According to research published in the online open access journal, Genome Biology, customers can access data without any charge from any boutique or extract information from the 'superstores' that aggregate data of similar types.
In deciphering the human genome sequence, researchers hope to understand the when and where of gene expression because this could speed development of novel cancer therapies or stem cell treatments for degenerative disease, and explain complex diseases such as diabetes.
Much of the information gathered in costly studies of gene regulation is poorly accessible if available at all. Individual research teams often generate databases or post files on the internet, but these data are fragmented and can be lost over time. The research team, led by Wyeth Wasserman at the University of British Columbia and Child & Family Research Institute, Vancouver, Canada, and colleagues from Bulgaria, Canada, France, and the USA, describe a novel approach to managing this information by bringing it together for the first time using PAZAR.
PAZAR is, explain the researchers, "an open-access and open-source database of transcription factor and regulatory sequence annotation". As such, it fulfils a longstanding need for a large data collection of regulatory sequences unrestricted by commercial concerns. Its novel shopping-mall-like structure (pazar is Bulgarian for shopping mall) will allow researchers to share data collections and computational predictions in an organized and accessible manner.
In order to demonstrate the advantages and features of PAZAR and its depth of annotation, the researchers used the Pleiades Promoter Project collection of brain-linked regulatory sequences as a show case. They have been working internationally with boutique operators and are currently expanding the data represented, and improving the curation tools. By bringing small data collections together Wasserman and colleagues are aiming to bring the data to international scientific customers and are encouraging other researchers to open new boutiques in this genomic mall.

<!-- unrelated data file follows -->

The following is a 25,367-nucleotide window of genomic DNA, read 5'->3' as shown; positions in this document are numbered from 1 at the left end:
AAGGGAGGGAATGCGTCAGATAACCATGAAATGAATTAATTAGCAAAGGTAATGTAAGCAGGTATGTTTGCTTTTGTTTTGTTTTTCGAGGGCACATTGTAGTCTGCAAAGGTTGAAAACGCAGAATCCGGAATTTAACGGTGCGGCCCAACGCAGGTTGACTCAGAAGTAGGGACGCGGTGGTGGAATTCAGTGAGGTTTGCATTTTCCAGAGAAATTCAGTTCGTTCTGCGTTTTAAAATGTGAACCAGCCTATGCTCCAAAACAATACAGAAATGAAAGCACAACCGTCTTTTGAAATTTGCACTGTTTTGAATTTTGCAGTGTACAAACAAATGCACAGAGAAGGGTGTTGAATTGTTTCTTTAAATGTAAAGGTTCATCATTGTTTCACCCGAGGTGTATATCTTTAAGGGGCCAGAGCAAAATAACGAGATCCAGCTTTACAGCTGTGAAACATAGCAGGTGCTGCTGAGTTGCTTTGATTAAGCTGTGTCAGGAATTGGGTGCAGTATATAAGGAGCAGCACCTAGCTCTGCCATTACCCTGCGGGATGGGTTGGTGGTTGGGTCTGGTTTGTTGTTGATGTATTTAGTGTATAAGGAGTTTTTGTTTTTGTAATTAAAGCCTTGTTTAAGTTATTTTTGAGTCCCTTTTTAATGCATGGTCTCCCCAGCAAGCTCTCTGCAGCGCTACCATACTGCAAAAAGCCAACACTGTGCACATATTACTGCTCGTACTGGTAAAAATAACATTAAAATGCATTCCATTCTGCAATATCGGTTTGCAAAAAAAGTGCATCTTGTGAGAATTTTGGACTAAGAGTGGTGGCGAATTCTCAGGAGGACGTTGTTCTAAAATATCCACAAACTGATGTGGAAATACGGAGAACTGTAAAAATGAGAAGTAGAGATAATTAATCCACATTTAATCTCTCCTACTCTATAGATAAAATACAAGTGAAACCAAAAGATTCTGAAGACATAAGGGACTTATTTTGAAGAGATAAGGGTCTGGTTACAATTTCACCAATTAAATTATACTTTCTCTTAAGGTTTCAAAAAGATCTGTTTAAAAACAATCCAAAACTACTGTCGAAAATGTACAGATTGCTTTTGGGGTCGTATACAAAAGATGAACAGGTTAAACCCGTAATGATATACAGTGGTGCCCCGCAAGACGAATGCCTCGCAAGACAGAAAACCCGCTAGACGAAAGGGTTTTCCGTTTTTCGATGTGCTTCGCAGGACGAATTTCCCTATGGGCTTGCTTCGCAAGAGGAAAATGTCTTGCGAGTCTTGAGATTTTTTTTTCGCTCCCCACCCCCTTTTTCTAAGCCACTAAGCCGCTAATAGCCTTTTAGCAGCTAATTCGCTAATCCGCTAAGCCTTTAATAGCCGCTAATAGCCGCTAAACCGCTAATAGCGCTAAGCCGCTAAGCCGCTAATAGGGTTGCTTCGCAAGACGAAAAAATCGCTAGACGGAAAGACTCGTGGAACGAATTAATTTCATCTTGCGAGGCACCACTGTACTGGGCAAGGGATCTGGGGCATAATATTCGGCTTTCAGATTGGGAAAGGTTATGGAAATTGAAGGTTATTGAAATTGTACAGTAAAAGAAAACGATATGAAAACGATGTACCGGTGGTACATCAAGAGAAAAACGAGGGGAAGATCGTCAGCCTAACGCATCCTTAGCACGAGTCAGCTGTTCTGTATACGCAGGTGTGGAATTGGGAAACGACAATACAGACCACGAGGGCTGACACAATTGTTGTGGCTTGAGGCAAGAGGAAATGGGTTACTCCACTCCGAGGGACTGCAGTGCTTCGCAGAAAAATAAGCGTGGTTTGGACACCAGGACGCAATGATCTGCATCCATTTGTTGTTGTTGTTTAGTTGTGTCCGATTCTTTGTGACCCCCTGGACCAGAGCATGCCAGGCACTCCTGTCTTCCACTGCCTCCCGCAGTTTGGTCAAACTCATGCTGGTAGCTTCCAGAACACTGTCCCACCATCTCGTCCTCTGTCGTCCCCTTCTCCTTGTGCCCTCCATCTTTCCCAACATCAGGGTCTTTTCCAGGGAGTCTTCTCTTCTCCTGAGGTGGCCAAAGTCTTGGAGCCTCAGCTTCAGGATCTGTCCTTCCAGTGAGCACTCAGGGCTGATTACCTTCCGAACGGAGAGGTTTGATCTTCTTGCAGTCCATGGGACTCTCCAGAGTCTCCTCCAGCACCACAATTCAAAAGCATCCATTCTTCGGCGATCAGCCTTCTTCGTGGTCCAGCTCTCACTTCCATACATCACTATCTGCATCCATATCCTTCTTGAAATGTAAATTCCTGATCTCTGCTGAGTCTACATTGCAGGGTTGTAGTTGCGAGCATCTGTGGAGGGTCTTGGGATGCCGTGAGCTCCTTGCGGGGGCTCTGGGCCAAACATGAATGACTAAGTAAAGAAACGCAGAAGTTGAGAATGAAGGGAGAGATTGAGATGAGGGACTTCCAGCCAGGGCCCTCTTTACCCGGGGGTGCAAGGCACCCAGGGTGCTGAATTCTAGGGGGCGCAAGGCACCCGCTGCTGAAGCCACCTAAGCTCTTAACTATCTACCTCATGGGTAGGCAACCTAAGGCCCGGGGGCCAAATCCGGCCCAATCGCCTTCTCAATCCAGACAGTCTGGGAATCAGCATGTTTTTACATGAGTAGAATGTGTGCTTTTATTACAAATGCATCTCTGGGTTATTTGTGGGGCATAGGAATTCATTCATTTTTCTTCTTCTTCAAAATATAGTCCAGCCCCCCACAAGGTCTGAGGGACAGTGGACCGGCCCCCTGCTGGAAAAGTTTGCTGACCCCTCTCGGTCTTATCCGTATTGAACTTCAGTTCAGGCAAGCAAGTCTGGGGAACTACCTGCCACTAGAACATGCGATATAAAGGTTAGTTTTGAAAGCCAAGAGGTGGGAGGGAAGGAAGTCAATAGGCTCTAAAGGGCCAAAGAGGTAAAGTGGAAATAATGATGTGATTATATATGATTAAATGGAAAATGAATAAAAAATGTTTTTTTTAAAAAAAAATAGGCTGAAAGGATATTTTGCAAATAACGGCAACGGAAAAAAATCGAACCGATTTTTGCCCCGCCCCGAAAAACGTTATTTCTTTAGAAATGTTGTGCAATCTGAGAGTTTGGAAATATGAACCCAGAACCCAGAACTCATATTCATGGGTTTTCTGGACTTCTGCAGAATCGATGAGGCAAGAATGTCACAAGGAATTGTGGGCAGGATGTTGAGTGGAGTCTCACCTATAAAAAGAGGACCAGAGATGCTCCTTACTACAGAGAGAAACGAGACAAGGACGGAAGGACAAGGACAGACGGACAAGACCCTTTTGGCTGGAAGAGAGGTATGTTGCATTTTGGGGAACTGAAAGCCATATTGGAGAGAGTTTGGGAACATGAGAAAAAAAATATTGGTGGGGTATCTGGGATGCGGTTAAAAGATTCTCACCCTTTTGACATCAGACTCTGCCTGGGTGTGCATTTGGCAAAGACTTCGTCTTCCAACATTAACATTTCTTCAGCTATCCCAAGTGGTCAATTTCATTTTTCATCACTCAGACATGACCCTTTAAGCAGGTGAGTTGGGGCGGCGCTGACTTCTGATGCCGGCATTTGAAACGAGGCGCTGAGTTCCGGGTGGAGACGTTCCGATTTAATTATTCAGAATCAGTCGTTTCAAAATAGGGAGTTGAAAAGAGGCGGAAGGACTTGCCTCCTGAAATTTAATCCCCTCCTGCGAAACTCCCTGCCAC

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22.05.2018 | Helmholtz Zentrum München - Deutsches Forschungszentrum für Gesundheit und Umwelt
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22.05.2018 | Friedrich-Alexander-Universität Erlangen-Nürnberg
So-called quantum many-body scars allow quantum systems to stay out of equilibrium much longer, explaining experiment | Study published in Nature Physics
Recently, researchers from Harvard and MIT succeeded in trapping a record 53 atoms and individually controlling their quantum state, realizing what is called a...
The historic first detection of gravitational waves from colliding black holes far outside our galaxy opened a new window to understanding the universe. A...
A team led by Austrian experimental physicist Rainer Blatt has succeeded in characterizing the quantum entanglement of two spatially separated atoms by observing their light emission. This fundamental demonstration could lead to the development of highly sensitive optical gradiometers for the precise measurement of the gravitational field or the earth's magnetic field.
The age of quantum technology has long been heralded. Decades of research into the quantum world have led to the development of methods that make it possible...
Cardiovascular tissue engineering aims to treat heart disease with prostheses that grow and regenerate. Now, researchers from the University of Zurich, the Technical University Eindhoven and the Charité Berlin have successfully implanted regenerative heart valves, designed with the aid of computer simulations, into sheep for the first time.
Producing living tissue or organs based on human cells is one of the main research fields in regenerative medicine. Tissue engineering, which involves growing...
A team of scientists of the Max Planck Institute for the Structure and Dynamics of Matter (MPSD) at the Center for Free-Electron Laser Science in Hamburg investigated optically-induced superconductivity in the alkali-doped fulleride K3C60under high external pressures. This study allowed, on one hand, to uniquely assess the nature of the transient state as a superconducting phase. In addition, it unveiled the possibility to induce superconductivity in K3C60 at temperatures far above the -170 degrees Celsius hypothesized previously, and rather all the way to room temperature. The paper by Cantaluppi et al has been published in Nature Physics.
Unlike ordinary metals, superconductors have the unique capability of transporting electrical currents without any loss. Nowadays, their technological...
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